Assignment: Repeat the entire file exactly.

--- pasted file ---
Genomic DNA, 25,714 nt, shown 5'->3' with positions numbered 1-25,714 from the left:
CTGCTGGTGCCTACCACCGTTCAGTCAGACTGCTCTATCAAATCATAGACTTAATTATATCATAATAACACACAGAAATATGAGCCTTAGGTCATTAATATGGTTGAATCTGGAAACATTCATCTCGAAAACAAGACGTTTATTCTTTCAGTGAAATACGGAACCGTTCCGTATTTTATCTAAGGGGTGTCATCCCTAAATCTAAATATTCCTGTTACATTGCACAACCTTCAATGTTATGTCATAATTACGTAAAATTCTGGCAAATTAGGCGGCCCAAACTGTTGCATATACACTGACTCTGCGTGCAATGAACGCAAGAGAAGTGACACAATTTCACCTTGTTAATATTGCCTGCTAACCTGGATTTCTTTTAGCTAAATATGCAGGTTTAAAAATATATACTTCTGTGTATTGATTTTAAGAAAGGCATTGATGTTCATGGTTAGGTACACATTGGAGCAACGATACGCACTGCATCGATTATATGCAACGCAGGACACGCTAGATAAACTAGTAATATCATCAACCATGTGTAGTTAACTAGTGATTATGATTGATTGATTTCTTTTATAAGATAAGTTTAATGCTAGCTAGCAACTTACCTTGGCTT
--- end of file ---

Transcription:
Genomic DNA, 25,714 nt, shown 5'->3' with positions numbered 1-25,714 from the left:
CTGCTGGTGCCTACCACCGTTCAGTCAGACTGCTCTATCAAATCATAGACTTAATTATATCATAATAACACACAGAAATATGAGCCTTAGGTCATTAATATGGTTGAATCTGGAAACATTCATCTCGAAAACAAGACGTTTATTCTTTCAGTGAAATACGGAACCGTTCCGTATTTTATCTAAGGGGTGTCATCCCTAAATCTAAATATTCCTGTTACATTGCACAACCTTCAATGTTATGTCATAATTACGTAAAATTCTGGCAAATTAGGCGGCCCAAACTGTTGCATATACACTGACTCTGCGTGCAATGAACGCAAGAGAAGTGACACAATTTCACCTTGTTAATATTGCCTGCTAACCTGGATTTCTTTTAGCTAAATATGCAGGTTTAAAAATATATACTTCTGTGTATTGATTTTAAGAAAGGCATTGATGTTCATGGTTAGGTACACATTGGAGCAACGATACGCACTGCATCGATTATATGCAACGCAGGACACGCTAGATAAACTAGTAATATCATCAACCATGTGTAGTTAACTAGTGATTATGATTGATTGATTTCTTTTATAAGATAAGTTTAATGCTAGCTAGCAACTTACCTTGGCTT